A research center dedicated to identifying effective policies for combating the nation's opioid epidemic has been established at the RAND Corporation, supported by a $7.2 million grant from the National Institute on Drug Abuse, a component of the National Institutes of Health.
The RAND Opioid Policy Tools and Information Center (OPTIC) will foster innovative research to develop more powerful tools and methods for tackling the epidemic. The center adds to RAND's significant efforts studying the nation's opioid problems.
"The opioid crisis is dynamic and our understanding of policy effects is evolving, but not as fast as the crisis itself," said Dr. Bradley D. Stein, the center's director and a senior physician scientist at RAND, a nonprofit research organization. "Combatting the opioid crisis requires developing ways to help decision-makers identify which policies are most effective and under what circumstances. This includes identifying policies that have little effect, in addition to well-intentioned policies that may have unintended negative consequences."
For example, prior work by researchers from the new RAND center showed that the reformulation of the pain medication OxyContin was a major driver behind the shift to heroin consumption in 2010 and subsequent rise in the spread of hepatitis C.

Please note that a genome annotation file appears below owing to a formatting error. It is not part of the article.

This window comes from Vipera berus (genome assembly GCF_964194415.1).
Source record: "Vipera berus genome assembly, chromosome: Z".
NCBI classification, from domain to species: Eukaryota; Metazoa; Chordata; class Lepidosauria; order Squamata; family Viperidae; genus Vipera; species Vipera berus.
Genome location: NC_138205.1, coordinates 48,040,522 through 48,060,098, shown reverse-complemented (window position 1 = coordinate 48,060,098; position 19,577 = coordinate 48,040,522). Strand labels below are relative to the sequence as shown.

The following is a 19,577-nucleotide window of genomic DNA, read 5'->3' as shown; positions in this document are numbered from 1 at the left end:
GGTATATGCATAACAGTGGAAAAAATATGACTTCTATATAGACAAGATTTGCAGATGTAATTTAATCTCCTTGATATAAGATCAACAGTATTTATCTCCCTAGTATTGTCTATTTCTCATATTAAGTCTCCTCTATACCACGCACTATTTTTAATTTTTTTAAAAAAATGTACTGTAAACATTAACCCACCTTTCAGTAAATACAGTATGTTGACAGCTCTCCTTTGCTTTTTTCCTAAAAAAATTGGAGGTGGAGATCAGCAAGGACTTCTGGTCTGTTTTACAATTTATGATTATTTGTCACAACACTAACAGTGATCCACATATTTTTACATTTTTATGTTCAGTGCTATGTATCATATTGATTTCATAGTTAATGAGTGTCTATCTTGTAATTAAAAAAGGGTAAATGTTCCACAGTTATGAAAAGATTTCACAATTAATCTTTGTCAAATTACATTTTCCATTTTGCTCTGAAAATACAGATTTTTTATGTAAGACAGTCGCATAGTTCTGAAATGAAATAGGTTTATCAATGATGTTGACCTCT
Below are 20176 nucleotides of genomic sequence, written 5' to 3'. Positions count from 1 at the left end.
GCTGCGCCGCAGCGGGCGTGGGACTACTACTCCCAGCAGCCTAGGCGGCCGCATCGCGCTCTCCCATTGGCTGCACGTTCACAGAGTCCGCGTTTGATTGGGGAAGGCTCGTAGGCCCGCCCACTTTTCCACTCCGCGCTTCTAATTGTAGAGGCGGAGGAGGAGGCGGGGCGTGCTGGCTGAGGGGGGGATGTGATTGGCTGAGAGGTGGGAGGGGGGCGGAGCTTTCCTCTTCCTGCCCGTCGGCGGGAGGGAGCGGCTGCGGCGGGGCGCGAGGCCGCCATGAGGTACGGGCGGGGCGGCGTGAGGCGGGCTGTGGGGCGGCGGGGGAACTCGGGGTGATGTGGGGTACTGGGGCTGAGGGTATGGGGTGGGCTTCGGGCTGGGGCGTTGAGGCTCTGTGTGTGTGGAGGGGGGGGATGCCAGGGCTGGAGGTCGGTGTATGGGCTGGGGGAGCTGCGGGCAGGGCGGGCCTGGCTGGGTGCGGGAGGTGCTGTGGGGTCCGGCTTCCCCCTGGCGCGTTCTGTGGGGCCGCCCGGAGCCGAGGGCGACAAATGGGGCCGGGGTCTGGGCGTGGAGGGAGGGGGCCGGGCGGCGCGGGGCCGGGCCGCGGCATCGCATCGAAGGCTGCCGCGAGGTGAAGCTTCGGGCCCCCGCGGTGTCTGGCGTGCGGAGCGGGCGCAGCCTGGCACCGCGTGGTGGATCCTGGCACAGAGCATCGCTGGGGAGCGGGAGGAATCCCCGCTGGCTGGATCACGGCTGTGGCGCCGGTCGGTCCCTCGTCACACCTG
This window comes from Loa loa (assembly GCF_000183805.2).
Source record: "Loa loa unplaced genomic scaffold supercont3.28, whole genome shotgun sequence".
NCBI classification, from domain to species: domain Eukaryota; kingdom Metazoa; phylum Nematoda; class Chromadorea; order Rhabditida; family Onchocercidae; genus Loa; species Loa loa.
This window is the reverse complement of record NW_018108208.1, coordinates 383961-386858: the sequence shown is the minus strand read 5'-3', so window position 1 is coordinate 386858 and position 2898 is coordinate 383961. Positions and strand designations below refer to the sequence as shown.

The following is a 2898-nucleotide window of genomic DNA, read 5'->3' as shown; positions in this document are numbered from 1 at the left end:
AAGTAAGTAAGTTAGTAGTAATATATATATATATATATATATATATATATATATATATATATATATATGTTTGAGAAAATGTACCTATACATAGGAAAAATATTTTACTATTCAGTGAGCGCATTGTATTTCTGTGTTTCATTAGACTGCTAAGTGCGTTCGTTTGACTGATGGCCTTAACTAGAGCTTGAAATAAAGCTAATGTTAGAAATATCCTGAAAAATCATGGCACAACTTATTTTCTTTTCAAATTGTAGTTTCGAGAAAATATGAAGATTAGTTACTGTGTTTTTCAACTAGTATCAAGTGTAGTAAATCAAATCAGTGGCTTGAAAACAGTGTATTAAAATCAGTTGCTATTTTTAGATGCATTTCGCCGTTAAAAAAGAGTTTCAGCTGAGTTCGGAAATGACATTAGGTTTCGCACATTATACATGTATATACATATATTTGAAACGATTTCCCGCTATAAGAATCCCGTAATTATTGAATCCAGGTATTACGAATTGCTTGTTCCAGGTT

The RAND opioid center will develop novel methods for assessing the impact of specific opioid policies when multiple policies are being implemented by a state. Center researchers also will seek to understand why some policies are more effective in some communities than others.
The center will create a simulation tool to inform and hone methods that opioid policy researchers use to identify the most effective policies aimed at addressing the opioid crisis.
The center (P50 DA046351-01) will be co-directed by Rosalie Liccardo Pacula, a RAND senior economist, and Beth Ann Griffin, a RAND senior statistician.
RAND Health is the nation's largest independent health policy research program, with a broad research portfolio that focuses on health care costs, quality, and public health preparedness, among other topics.